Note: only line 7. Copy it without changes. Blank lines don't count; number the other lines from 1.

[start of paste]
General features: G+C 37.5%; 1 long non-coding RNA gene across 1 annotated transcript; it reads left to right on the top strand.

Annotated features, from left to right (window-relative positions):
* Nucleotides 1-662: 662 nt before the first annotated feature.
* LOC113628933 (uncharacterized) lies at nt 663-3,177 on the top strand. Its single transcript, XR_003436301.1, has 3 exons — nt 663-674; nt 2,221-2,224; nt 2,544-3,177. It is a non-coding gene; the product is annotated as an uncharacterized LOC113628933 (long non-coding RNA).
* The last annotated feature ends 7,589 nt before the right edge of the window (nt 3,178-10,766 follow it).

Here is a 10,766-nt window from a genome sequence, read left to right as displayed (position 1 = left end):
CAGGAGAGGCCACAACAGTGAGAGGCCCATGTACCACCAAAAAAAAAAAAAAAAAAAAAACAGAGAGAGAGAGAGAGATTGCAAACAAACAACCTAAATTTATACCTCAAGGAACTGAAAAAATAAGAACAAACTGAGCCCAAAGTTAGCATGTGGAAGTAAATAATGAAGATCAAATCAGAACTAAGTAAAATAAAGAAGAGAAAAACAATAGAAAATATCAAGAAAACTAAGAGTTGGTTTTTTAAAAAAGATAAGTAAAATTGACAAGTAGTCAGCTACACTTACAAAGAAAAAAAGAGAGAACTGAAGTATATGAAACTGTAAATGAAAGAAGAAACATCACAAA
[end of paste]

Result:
CAGGAGAGGCCACAACAGTGAGAGGCCCATGTACCACCAAAAAAAAAAAAAAAAAAAAAACAGAGAGAGAGAGAGAGATTGCAAACAAACAACCTAAATTTATACCTCAAGGAACTGAAAAAATAAGAACAAACTGAGCCCAAAGTTAGCATGTGGAAGTAAATAATGAAGATCAAATCAGAACTAAGTAAAATAAAGAAGAGAAAAACAATAGAAAATATCAAGAAAACTAAGAGTTGGTTTTTTAAAAAAGATAAGTAAAATTGACAAGTAGTCAGCTACACTTACAAAGAAAAAAAGAGAGAACTGAAGTATATGAAACTGTAAATGAAAGAAGAAACATCACAAA